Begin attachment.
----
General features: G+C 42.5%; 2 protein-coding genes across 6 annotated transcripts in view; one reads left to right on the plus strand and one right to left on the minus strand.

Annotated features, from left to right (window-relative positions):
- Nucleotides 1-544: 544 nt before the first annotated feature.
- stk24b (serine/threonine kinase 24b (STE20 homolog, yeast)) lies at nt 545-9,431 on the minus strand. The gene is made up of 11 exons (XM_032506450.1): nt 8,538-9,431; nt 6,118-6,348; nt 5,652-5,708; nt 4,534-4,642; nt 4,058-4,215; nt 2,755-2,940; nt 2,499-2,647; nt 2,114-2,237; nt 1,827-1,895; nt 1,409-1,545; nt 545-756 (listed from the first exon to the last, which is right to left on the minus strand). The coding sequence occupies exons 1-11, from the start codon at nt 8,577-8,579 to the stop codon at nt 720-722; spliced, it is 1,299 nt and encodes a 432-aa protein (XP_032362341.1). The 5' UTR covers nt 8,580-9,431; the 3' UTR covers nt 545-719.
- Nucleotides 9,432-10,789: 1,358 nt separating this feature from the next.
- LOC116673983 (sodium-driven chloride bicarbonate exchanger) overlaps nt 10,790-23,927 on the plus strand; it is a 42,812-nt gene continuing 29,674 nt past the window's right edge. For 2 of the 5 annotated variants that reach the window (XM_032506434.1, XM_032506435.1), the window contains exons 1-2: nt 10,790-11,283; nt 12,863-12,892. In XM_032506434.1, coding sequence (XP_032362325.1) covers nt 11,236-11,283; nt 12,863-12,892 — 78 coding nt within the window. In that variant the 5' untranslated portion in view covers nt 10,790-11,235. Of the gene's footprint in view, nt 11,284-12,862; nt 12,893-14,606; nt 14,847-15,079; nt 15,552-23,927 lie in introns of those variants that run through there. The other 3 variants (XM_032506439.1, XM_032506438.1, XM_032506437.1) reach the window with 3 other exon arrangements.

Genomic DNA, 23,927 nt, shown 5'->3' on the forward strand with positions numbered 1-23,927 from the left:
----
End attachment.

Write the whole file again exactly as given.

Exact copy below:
General features: G+C 42.5%; 2 protein-coding genes across 6 annotated transcripts in view; one reads left to right on the plus strand and one right to left on the minus strand.

Annotated features, from left to right (window-relative positions):
- Nucleotides 1-544: 544 nt before the first annotated feature.
- stk24b (serine/threonine kinase 24b (STE20 homolog, yeast)) lies at nt 545-9,431 on the minus strand. The gene is made up of 11 exons (XM_032506450.1): nt 8,538-9,431; nt 6,118-6,348; nt 5,652-5,708; nt 4,534-4,642; nt 4,058-4,215; nt 2,755-2,940; nt 2,499-2,647; nt 2,114-2,237; nt 1,827-1,895; nt 1,409-1,545; nt 545-756 (listed from the first exon to the last, which is right to left on the minus strand). The coding sequence occupies exons 1-11, from the start codon at nt 8,577-8,579 to the stop codon at nt 720-722; spliced, it is 1,299 nt and encodes a 432-aa protein (XP_032362341.1). The 5' UTR covers nt 8,580-9,431; the 3' UTR covers nt 545-719.
- Nucleotides 9,432-10,789: 1,358 nt separating this feature from the next.
- LOC116673983 (sodium-driven chloride bicarbonate exchanger) overlaps nt 10,790-23,927 on the plus strand; it is a 42,812-nt gene continuing 29,674 nt past the window's right edge. For 2 of the 5 annotated variants that reach the window (XM_032506434.1, XM_032506435.1), the window contains exons 1-2: nt 10,790-11,283; nt 12,863-12,892. In XM_032506434.1, coding sequence (XP_032362325.1) covers nt 11,236-11,283; nt 12,863-12,892 — 78 coding nt within the window. In that variant the 5' untranslated portion in view covers nt 10,790-11,235. Of the gene's footprint in view, nt 11,284-12,862; nt 12,893-14,606; nt 14,847-15,079; nt 15,552-23,927 lie in introns of those variants that run through there. The other 3 variants (XM_032506439.1, XM_032506438.1, XM_032506437.1) reach the window with 3 other exon arrangements.

Genomic DNA, 23,927 nt, shown 5'->3' on the forward strand with positions numbered 1-23,927 from the left: